The United States has had a dual court system since its founding. One might expect such a pronouncement to refer to the division between state and federal courts, but in the early republic the equally obvious referent would have been to the division between courts of common law and the court of chancery — the distinction, that is, between law and equity. This Essay sketches a history of how the distinction between law and equity was gradually transformed into a doctrine of federalism by the Supreme Court. Congress’s earliest legislation jealously guarded federal equity against fusion with common law at either the state or federal levels. The antebellum Supreme Court obligingly adopted a strongly anti-fusion stance and took pains to protect federal equity from experimental state-level reforms. In the midst of Reconstruction, Congress reconfigured the ways federal equity would intermix with state law and legal process. But in the twentieth century, Supreme Court doctrine set aside the well-documented legislative history of Reconstruction statutes in favor of a mythic retelling of the 1790s that reduced equity to a principle of federalism. This judicially invented historical narrative has led to a peculiar asymmetry in practice today, where it has become surprisingly easy for federal courts to equitably restrain the other federal branches but significantly difficult for them to redress even extreme violations of federal rights at the state and local level.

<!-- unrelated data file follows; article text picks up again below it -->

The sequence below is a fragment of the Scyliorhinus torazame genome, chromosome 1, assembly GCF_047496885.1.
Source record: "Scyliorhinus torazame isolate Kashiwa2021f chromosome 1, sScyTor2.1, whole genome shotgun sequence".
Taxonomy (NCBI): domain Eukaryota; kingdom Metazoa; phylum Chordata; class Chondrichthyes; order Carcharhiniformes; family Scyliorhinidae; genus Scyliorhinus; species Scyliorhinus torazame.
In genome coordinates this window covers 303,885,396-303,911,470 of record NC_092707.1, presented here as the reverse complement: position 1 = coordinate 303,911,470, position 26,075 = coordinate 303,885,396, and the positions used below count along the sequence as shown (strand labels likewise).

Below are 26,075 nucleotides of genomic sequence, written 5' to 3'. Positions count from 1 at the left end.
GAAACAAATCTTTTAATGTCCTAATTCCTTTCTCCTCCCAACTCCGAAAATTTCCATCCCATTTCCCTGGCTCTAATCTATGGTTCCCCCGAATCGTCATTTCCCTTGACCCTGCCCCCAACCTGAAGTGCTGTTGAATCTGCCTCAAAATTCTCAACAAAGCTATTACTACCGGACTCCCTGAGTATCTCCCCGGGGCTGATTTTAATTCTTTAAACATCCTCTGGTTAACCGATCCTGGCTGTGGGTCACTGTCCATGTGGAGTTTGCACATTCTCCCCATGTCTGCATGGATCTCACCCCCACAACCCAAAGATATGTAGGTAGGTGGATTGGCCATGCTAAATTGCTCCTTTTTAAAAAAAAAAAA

Common Law | Law | Legal History
Kellen R. Funk,
Notre Dame L. Rev.
Available at: https://scholarship.law.columbia.edu/faculty_scholarship/3511